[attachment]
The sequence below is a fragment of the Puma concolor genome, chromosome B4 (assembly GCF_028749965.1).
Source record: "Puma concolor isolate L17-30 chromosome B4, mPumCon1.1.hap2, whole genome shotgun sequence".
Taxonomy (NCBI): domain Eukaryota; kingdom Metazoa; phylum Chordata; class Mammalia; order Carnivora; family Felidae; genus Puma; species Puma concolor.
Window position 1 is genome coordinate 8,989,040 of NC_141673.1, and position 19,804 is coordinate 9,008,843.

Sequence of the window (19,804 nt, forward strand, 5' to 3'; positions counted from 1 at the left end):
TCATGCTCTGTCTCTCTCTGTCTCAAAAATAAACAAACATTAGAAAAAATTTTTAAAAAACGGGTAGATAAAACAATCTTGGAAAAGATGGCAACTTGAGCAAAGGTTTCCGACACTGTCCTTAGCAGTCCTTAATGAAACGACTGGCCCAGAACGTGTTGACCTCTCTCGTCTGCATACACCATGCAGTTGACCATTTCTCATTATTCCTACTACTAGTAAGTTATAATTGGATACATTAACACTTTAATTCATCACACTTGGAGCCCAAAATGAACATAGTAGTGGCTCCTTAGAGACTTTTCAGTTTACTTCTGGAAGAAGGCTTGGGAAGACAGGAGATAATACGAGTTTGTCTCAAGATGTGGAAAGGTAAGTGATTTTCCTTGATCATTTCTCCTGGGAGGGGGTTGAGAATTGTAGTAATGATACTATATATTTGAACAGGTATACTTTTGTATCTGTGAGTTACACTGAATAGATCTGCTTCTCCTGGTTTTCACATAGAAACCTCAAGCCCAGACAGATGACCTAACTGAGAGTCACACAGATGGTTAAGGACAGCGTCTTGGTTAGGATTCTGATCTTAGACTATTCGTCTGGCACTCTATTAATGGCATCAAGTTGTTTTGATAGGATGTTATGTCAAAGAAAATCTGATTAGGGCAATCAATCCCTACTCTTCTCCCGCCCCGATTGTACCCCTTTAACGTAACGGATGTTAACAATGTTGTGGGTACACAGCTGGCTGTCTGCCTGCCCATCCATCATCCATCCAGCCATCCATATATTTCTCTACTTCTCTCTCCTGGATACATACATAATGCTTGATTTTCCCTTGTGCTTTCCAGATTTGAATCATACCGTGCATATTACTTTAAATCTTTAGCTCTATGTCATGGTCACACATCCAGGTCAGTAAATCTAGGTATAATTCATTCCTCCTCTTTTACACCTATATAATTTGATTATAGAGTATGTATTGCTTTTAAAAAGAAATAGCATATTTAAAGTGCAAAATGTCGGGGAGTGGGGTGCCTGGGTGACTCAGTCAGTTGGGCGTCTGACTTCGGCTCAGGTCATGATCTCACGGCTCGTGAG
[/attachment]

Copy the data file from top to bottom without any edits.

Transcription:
The sequence below is a fragment of the Puma concolor genome, chromosome B4 (assembly GCF_028749965.1).
Source record: "Puma concolor isolate L17-30 chromosome B4, mPumCon1.1.hap2, whole genome shotgun sequence".
Taxonomy (NCBI): domain Eukaryota; kingdom Metazoa; phylum Chordata; class Mammalia; order Carnivora; family Felidae; genus Puma; species Puma concolor.
Window position 1 is genome coordinate 8,989,040 of NC_141673.1, and position 19,804 is coordinate 9,008,843.

Sequence of the window (19,804 nt, forward strand, 5' to 3'; positions counted from 1 at the left end):
TCATGCTCTGTCTCTCTCTGTCTCAAAAATAAACAAACATTAGAAAAAATTTTTAAAAAACGGGTAGATAAAACAATCTTGGAAAAGATGGCAACTTGAGCAAAGGTTTCCGACACTGTCCTTAGCAGTCCTTAATGAAACGACTGGCCCAGAACGTGTTGACCTCTCTCGTCTGCATACACCATGCAGTTGACCATTTCTCATTATTCCTACTACTAGTAAGTTATAATTGGATACATTAACACTTTAATTCATCACACTTGGAGCCCAAAATGAACATAGTAGTGGCTCCTTAGAGACTTTTCAGTTTACTTCTGGAAGAAGGCTTGGGAAGACAGGAGATAATACGAGTTTGTCTCAAGATGTGGAAAGGTAAGTGATTTTCCTTGATCATTTCTCCTGGGAGGGGGTTGAGAATTGTAGTAATGATACTATATATTTGAACAGGTATACTTTTGTATCTGTGAGTTACACTGAATAGATCTGCTTCTCCTGGTTTTCACATAGAAACCTCAAGCCCAGACAGATGACCTAACTGAGAGTCACACAGATGGTTAAGGACAGCGTCTTGGTTAGGATTCTGATCTTAGACTATTCGTCTGGCACTCTATTAATGGCATCAAGTTGTTTTGATAGGATGTTATGTCAAAGAAAATCTGATTAGGGCAATCAATCCCTACTCTTCTCCCGCCCCGATTGTACCCCTTTAACGTAACGGATGTTAACAATGTTGTGGGTACACAGCTGGCTGTCTGCCTGCCCATCCATCATCCATCCAGCCATCCATATATTTCTCTACTTCTCTCTCCTGGATACATACATAATGCTTGATTTTCCCTTGTGCTTTCCAGATTTGAATCATACCGTGCATATTACTTTAAATCTTTAGCTCTATGTCATGGTCACACATCCAGGTCAGTAAATCTAGGTATAATTCATTCCTCCTCTTTTACACCTATATAATTTGATTATAGAGTATGTATTGCTTTTAAAAAGAAATAGCATATTTAAAGTGCAAAATGTCGGGGAGTGGGGTGCCTGGGTGACTCAGTCAGTTGGGCGTCTGACTTCGGCTCAGGTCATGATCTCACGGCTCGTGAG